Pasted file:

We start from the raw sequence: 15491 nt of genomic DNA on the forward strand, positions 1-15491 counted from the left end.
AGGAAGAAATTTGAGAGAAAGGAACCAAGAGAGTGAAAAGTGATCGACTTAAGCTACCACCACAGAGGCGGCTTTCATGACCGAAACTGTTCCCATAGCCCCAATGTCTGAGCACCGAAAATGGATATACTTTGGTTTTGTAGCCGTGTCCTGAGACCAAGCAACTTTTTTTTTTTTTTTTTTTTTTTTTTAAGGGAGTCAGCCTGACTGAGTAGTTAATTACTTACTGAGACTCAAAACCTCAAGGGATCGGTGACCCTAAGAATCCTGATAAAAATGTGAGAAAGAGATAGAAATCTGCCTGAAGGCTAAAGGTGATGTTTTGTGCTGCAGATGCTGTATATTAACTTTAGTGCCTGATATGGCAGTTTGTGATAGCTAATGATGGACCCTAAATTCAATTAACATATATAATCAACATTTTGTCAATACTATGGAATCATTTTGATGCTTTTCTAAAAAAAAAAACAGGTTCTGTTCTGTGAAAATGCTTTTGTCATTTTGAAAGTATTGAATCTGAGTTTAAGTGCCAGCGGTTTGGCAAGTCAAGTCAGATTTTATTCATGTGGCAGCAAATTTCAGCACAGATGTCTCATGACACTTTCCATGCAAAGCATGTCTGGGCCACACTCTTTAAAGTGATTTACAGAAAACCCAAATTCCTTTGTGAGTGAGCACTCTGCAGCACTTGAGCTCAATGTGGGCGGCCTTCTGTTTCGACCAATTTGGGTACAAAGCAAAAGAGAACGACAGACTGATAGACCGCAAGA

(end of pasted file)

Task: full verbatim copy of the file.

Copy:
We start from the raw sequence: 15491 nt of genomic DNA on the forward strand, positions 1-15491 counted from the left end.
AGGAAGAAATTTGAGAGAAAGGAACCAAGAGAGTGAAAAGTGATCGACTTAAGCTACCACCACAGAGGCGGCTTTCATGACCGAAACTGTTCCCATAGCCCCAATGTCTGAGCACCGAAAATGGATATACTTTGGTTTTGTAGCCGTGTCCTGAGACCAAGCAACTTTTTTTTTTTTTTTTTTTTTTTTTTAAGGGAGTCAGCCTGACTGAGTAGTTAATTACTTACTGAGACTCAAAACCTCAAGGGATCGGTGACCCTAAGAATCCTGATAAAAATGTGAGAAAGAGATAGAAATCTGCCTGAAGGCTAAAGGTGATGTTTTGTGCTGCAGATGCTGTATATTAACTTTAGTGCCTGATATGGCAGTTTGTGATAGCTAATGATGGACCCTAAATTCAATTAACATATATAATCAACATTTTGTCAATACTATGGAATCATTTTGATGCTTTTCTAAAAAAAAAAACAGGTTCTGTTCTGTGAAAATGCTTTTGTCATTTTGAAAGTATTGAATCTGAGTTTAAGTGCCAGCGGTTTGGCAAGTCAAGTCAGATTTTATTCATGTGGCAGCAAATTTCAGCACAGATGTCTCATGACACTTTCCATGCAAAGCATGTCTGGGCCACACTCTTTAAAGTGATTTACAGAAAACCCAAATTCCTTTGTGAGTGAGCACTCTGCAGCACTTGAGCTCAATGTGGGCGGCCTTCTGTTTCGACCAATTTGGGTACAAAGCAAAAGAGAACGACAGACTGATAGACCGCAAGA